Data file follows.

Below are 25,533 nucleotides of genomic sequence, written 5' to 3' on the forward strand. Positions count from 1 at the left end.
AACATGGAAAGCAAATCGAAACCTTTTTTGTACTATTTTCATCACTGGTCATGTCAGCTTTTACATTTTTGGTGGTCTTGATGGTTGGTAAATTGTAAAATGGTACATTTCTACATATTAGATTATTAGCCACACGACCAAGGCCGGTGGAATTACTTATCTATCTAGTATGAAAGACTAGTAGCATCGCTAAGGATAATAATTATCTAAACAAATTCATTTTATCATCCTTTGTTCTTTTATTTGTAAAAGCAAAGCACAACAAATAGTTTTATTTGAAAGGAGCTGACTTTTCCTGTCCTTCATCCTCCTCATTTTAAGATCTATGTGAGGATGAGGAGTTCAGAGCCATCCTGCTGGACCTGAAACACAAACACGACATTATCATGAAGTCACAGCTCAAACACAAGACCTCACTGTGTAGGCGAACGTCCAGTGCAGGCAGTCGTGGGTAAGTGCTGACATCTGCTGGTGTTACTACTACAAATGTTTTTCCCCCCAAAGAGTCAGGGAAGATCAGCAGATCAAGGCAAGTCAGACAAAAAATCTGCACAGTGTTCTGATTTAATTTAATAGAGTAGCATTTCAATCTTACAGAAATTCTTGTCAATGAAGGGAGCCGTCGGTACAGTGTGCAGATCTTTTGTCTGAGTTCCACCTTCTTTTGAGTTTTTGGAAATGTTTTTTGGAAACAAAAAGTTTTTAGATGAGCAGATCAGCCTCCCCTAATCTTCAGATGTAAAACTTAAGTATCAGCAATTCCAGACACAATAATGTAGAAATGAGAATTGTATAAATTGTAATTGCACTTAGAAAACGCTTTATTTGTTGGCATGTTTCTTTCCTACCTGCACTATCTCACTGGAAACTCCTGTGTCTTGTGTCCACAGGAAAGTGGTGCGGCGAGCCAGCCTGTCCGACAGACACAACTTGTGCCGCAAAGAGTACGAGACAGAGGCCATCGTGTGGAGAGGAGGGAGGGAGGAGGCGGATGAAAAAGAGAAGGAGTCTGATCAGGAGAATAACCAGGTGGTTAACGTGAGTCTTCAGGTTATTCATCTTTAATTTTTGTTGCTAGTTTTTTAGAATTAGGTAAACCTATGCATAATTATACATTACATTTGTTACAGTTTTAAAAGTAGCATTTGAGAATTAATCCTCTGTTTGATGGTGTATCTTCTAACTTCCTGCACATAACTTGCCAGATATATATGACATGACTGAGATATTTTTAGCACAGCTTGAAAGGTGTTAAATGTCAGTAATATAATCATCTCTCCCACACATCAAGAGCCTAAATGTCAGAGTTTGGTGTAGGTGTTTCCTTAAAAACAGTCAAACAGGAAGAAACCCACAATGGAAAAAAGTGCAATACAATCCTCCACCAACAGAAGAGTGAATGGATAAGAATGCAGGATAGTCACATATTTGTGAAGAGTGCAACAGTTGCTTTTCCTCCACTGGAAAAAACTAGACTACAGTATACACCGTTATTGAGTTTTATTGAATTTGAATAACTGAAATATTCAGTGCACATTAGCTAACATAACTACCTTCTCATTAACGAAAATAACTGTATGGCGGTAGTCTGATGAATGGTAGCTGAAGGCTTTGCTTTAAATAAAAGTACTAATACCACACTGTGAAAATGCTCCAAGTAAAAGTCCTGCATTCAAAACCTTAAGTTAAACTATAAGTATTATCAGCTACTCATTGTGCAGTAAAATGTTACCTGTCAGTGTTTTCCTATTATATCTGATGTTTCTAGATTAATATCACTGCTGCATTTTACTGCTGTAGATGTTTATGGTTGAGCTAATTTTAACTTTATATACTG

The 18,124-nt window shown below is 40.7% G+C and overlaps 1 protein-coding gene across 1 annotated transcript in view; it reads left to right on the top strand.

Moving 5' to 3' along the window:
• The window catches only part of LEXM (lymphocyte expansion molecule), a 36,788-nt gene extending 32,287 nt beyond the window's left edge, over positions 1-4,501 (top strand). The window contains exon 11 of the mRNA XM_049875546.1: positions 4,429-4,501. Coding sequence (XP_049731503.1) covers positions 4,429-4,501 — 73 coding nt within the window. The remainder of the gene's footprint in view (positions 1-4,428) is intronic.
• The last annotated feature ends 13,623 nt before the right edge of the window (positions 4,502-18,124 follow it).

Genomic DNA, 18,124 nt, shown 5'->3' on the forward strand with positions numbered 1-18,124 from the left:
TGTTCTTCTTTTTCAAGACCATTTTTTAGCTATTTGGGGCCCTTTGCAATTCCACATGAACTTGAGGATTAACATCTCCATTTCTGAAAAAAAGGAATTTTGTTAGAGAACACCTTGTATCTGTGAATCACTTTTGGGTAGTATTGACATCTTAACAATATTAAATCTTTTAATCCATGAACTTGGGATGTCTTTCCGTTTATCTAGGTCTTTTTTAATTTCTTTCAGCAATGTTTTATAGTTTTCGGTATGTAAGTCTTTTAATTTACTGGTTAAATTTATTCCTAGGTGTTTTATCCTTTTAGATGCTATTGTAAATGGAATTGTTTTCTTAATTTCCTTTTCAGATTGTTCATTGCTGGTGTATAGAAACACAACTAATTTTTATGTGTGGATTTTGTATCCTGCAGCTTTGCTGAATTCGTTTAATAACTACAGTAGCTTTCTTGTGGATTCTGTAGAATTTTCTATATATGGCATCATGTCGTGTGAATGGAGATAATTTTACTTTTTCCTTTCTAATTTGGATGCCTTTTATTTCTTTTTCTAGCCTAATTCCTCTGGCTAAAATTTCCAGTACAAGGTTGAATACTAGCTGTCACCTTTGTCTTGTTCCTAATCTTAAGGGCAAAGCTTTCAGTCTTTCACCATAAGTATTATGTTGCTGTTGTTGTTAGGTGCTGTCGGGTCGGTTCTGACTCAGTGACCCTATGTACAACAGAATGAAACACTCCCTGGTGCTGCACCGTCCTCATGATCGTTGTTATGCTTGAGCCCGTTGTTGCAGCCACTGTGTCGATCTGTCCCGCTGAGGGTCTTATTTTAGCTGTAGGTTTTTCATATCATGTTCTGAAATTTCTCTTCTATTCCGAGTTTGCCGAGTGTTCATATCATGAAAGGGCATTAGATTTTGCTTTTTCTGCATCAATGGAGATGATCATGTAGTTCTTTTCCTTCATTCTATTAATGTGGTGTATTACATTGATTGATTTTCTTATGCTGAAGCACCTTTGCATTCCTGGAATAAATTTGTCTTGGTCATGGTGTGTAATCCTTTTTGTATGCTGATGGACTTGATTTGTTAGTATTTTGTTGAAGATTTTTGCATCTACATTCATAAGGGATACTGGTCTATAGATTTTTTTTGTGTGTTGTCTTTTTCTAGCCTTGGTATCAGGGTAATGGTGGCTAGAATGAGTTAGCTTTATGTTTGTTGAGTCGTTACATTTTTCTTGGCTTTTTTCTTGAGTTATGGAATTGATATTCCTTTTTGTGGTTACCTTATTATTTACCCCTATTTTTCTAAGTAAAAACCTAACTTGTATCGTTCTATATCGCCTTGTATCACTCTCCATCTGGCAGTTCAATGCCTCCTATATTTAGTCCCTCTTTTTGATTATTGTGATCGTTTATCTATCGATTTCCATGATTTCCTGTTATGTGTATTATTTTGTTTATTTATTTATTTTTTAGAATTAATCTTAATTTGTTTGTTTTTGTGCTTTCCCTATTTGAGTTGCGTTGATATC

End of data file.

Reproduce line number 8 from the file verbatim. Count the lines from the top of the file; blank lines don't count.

TGTTCTTCTTTTTCAAGACCATTTTTTAGCTATTTGGGGCCCTTTGCAATTCCACATGAACTTGAGGATTAACATCTCCATTTCTGAAAAAAAGGAATTTTGTTAGAGAACACCTTGTATCTGTGAATCACTTTTGGGTAGTATTGACATCTTAACAATATTAAATCTTTTAATCCATGAACTTGGGATGTCTTTCCGTTTATCTAGGTCTTTTTTAATTTCTTTCAGCAATGTTTTATAGTTTTCGGTATGTAAGTCTTTTAATTTACTGGTTAAATTTATTCCTAGGTGTTTTATCCTTTTAGATGCTATTGTAAATGGAATTGTTTTCTTAATTTCCTTTTCAGATTGTTCATTGCTGGTGTATAGAAACACAACTAATTTTTATGTGTGGATTTTGTATCCTGCAGCTTTGCTGAATTCGTTTAATAACTACAGTAGCTTTCTTGTGGATTCTGTAGAATTTTCTATATATGGCATCATGTCGTGTGAATGGAGATAATTTTACTTTTTCCTTTCTAATTTGGATGCCTTTTATTTCTTTTTCTAGCCTAATTCCTCTGGCTAAAATTTCCAGTACAAGGTTGAATACTAGCTGTCACCTTTGTCTTGTTCCTAATCTTAAGGGCAAAGCTTTCAGTCTTTCACCATAAGTATTATGTTGCTGTTGTTGTTAGGTGCTGTCGGGTCGGTTCTGACTCAGTGACCCTATGTACAACAGAATGAAACACTCCCTGGTGCTGCACCGTCCTCATGATCGTTGTTATGCTTGAGCCCGTTGTTGCAGCCACTGTGTCGATCTGTCCCGCTGAGGGTCTTATTTTAGCTGTAGGTTTTTCATATCATGTTCTGAAATTTCTCTTCTATTCCGAGTTTGCCGAGTGTTCATATCATGAAAGGGCATTAGATTTTGCTTTTTCTGCATCAATGGAGATGATCATGTAGTTCTTTTCCTTCATTCTATTAATGTGGTGTATTACATTGATTGATTTTCTTATGCTGAAGCACCTTTGCATTCCTGGAATAAATTTGTCTTGGTCATGGTGTGTAATCCTTTTTGTATGCTGATGGACTTGATTTGTTAGTATTTTGTTGAAGATTTTTGCATCTACATTCATAAGGGATACTGGTCTATAGATTTTTTTTGTGTGTTGTCTTTTTCTAGCCTTGGTATCAGGGTAATGGTGGCTAGAATGAGTTAGCTTTATGTTTGTTGAGTCGTTACATTTTTCTTGGCTTTTTTCTTGAGTTATGGAATTGATATTCCTTTTTGTGGTTACCTTATTATTTACCCCTATTTTTCTAAGTAAAAACCTAACTTGTATCGTTCTATATCGCCTTGTATCACTCTCCATCTGGCAGTTCAATGCCTCCTATATTTAGTCCCTCTTTTTGATTATTGTGATCGTTTATCTATCGATTTCCATGATTTCCTGTTATGTGTATTATTTTGTTTATTTATTTATTTTTTAGAATTAATCTTAATTTGTTTGTTTTTGTGCTTTCCCTATTTGAGTTGCGTTGATATC